The encoder 16 in the FIG. 1 modem 10, when operating with this signal pattern, produces modulation parameters that convert each four-bit digital input symbol to one of the sixteen points of FIG. 2. Conversely, the receiver decoder 38 converts the pair of modulation parameters of a received signal to the corresponding four-digit symbol according to this pattern.
The probability of error which can arise in a data transmission system operating with the signal structure of FIG. 2 is different if only additive noise is considered, as contrasted to considering both additive and multiplicative noise. This is apparent from a comparison of Equations (1) and (2) below. The probability of error for each signal point in the FIG. 2 structure is inversely proportional to the signal-to-noise ratio at that point. The signal-to-noise ratio for any particular point (i), where (i) is an integer, due to additive noise alone (SANR) is expressed in Equation (1), whereas Equation (2) presents the noise ratio (SNR) for the point (i) due to both additive and multiplicative noise. ##EQU1## where di is the distance of a point from the decision line,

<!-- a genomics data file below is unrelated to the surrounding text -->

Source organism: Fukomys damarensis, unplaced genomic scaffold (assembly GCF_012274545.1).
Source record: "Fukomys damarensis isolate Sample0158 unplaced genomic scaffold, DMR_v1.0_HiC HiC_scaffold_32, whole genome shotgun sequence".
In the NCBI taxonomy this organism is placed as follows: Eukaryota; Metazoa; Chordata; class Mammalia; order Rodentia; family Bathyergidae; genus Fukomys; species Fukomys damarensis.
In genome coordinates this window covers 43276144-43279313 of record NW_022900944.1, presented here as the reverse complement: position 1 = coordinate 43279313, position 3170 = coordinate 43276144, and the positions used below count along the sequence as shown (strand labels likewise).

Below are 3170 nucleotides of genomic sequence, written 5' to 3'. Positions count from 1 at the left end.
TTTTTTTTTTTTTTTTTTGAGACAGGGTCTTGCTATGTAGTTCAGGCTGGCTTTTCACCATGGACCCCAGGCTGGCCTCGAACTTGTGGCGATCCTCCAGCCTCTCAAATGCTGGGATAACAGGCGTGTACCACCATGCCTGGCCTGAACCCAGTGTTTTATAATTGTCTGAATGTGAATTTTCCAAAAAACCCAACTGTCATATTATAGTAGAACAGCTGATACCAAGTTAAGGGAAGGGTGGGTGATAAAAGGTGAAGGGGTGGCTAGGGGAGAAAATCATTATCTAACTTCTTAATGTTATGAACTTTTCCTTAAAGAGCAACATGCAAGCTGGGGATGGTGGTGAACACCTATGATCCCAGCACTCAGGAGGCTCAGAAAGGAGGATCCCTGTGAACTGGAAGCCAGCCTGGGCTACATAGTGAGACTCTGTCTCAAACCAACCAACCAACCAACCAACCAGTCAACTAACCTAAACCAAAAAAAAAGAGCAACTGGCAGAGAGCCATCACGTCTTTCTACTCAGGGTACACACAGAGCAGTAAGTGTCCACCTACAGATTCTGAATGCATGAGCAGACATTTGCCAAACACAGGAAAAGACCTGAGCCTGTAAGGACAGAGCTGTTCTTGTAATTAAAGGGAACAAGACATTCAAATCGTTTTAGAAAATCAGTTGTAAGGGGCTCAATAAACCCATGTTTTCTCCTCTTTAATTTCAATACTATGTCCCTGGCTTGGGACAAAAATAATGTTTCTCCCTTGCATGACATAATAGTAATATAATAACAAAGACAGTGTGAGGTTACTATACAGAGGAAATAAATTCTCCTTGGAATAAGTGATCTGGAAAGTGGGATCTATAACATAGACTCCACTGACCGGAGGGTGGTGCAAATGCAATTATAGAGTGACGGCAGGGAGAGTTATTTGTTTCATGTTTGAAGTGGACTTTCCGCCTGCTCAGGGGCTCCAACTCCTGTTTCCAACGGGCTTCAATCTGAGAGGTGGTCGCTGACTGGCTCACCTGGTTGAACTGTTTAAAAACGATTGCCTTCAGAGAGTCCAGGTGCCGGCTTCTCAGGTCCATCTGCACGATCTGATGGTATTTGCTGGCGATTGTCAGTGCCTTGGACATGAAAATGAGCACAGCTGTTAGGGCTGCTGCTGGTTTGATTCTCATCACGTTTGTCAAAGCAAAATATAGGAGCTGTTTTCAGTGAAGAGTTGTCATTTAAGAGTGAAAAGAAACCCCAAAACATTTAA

|si | is the distance from a point in the signal structure to the origin, where the subscript (i) identifies the point and has the value 1, 2, 3 or 4,
A is the variance of the additive noise, and
B is the variance of the multiplicative noise.
Equation 2 indicates that the signal-to-noise ratio decreases, and correspondingly the probability of error increases, at points located at greater distances from the origin. Further, this increase in the probability of error grows with increasing multiplicative noise.
This invention provides signal structures that take the multiplicative noise into account. The signal structures maximize the signal-to-noise ratio, and hence minimize the probabality of error, in the presence of multiplicative noise as well as other impairments such as additive noise.